Chromium and tin, upon being heated to above the melting point of the tin, form the metastable intermetallic phase Cr2Sn3. That phase was first discovered in 1964 and is known and described by L. Hollan, P. Lecoq and A. Michel, in a paper entitled: Preparation d'un composé défini Cr2Sn3 á partir d'un amalgame de chrome et d'étain [Preparation of a Defined Cr2Sn3 Compound From an Amalgam of Chromium and Tin], in C. R. Acad. Sc. Paris, 258 (1964) 3309. It is stable up to 438° C. However, it forms only when chromium and tin are made to react with one another below that critical temperature. The phase cannot be obtained by cooling from a melt that has a temperature of over 438° C.
Through the use of the novel process, virtually tension-free solder layers are created, which lead to substrate warping of less than 300 μm. Moreover, the adhesion strength of the soldered semiconductor body on the substrates is very high, that is in ranges of >30 MPa. Samples can withstand 500 temperature shock cycles from −45° C. to 120° C. Moreover, the chromium silicide layer, which acts as a diffusion barrier and exists at the interface between the silicon semiconductor body and the chromium layer, is demonstrated through the use of auger depth profile analyses. Even after tempering up to 400° C., no tin was found in the silicon.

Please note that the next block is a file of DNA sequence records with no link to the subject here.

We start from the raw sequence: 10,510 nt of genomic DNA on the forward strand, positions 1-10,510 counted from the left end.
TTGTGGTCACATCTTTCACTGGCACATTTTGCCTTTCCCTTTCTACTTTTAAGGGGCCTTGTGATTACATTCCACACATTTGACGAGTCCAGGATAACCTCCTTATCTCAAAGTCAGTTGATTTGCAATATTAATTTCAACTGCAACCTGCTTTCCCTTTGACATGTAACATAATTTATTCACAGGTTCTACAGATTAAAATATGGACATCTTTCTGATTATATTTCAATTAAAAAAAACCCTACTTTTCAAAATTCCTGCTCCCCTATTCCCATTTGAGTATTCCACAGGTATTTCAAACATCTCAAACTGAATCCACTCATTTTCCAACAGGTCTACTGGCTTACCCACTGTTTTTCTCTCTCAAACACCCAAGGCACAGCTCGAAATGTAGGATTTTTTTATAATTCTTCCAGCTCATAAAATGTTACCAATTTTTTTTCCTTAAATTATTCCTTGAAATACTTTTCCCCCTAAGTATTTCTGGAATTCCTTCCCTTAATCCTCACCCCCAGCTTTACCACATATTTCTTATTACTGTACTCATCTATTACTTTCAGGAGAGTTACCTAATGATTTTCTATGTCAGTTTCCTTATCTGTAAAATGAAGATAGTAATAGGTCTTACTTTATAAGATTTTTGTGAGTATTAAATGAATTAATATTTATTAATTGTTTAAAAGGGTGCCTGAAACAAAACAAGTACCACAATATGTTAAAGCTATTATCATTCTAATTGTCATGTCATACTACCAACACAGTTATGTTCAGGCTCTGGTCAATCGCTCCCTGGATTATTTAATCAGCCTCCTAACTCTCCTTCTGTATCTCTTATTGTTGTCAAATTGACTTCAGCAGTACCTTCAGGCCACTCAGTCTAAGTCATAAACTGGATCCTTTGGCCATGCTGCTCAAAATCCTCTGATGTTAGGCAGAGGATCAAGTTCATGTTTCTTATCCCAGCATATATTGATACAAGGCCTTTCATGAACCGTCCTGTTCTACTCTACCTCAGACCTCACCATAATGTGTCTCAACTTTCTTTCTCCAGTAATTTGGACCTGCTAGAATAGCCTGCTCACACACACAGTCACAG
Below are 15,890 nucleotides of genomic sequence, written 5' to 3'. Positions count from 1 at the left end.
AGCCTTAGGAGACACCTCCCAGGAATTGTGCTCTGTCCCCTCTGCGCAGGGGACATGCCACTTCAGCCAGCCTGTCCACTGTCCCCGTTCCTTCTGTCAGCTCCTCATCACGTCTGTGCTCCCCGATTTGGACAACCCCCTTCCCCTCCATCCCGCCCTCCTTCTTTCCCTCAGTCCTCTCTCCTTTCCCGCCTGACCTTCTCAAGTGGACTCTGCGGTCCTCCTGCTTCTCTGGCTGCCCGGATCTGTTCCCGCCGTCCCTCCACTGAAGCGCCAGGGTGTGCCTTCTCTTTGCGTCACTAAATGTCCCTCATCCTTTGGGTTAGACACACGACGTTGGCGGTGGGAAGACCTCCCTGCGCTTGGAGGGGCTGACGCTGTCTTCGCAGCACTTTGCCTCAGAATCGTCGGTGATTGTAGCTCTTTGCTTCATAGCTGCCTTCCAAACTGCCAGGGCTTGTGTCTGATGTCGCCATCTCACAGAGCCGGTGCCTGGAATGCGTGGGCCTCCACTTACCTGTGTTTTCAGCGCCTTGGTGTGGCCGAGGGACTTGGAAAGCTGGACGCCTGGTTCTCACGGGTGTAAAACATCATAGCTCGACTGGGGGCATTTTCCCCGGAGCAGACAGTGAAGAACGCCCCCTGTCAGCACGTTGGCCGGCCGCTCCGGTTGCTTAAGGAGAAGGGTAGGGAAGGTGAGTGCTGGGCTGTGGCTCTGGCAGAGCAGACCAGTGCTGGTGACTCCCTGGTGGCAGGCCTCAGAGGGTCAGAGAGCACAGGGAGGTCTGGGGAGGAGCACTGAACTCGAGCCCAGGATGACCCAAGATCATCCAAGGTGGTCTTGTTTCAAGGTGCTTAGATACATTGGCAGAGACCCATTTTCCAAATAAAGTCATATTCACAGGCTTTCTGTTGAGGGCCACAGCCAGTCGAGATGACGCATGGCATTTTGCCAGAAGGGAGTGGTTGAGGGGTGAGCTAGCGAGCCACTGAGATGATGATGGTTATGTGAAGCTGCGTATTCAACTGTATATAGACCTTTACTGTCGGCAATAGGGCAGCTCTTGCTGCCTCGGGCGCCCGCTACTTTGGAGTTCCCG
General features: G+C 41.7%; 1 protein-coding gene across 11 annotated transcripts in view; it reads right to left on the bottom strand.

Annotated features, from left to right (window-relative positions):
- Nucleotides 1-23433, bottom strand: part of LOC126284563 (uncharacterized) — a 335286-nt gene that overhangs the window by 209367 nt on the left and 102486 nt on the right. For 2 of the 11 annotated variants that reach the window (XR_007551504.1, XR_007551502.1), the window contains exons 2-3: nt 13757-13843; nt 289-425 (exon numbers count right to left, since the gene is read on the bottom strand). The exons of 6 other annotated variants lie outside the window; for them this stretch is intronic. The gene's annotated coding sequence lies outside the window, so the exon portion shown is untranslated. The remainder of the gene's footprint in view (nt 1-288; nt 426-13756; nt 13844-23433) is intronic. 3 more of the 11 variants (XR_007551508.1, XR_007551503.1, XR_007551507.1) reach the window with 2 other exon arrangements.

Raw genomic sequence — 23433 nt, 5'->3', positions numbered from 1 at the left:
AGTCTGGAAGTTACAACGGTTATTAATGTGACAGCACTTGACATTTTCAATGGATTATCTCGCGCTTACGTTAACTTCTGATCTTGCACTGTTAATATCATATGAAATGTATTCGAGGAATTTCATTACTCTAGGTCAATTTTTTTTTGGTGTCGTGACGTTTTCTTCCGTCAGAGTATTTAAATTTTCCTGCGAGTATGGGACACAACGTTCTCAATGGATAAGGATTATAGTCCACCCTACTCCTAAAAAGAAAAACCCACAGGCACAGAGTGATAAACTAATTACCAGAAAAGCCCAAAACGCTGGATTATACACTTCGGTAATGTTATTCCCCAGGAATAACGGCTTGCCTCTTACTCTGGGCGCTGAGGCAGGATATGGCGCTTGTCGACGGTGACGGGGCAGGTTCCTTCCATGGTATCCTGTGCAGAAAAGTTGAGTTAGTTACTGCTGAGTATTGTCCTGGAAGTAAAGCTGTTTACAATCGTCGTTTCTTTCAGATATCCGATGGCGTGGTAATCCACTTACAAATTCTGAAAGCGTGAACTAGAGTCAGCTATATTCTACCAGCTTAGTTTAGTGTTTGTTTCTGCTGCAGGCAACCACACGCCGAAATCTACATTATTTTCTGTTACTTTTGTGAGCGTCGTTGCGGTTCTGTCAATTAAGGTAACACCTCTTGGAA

A pronounced cost reduction can moreover be attained with the semiconductor bodies metallized according to the invention and the method of the invention, since the material costs can be lowered, especially because an oxide guard layer is omitted, and the throughput can be increased. Moreover, the method of the invention is especially environmentally friendly, because the freedom from fluxing agents makes it unnecessary to perform cleaning using HCFCs.
Other features which are considered as characteristic for the invention are set forth in the appended claims.
Although the invention is illustrated and described herein as embodied in a semiconductor body with a layer of solder material and a method for soldering the semiconductor body, it is nevertheless not intended to be limited to the details shown, since various modifications and structural changes may be made therein without departing from the spirit of the invention and within the scope and range of equivalents of the claims.
The construction and method of operation of the invention, however, together with additional objects and advantages thereof will be best understood from the following description of specific embodiments when read in connection with the accompanying drawings.
The FIGURE of the drawing is a sectional view of an embodiment of a semiconductor body according to the invention.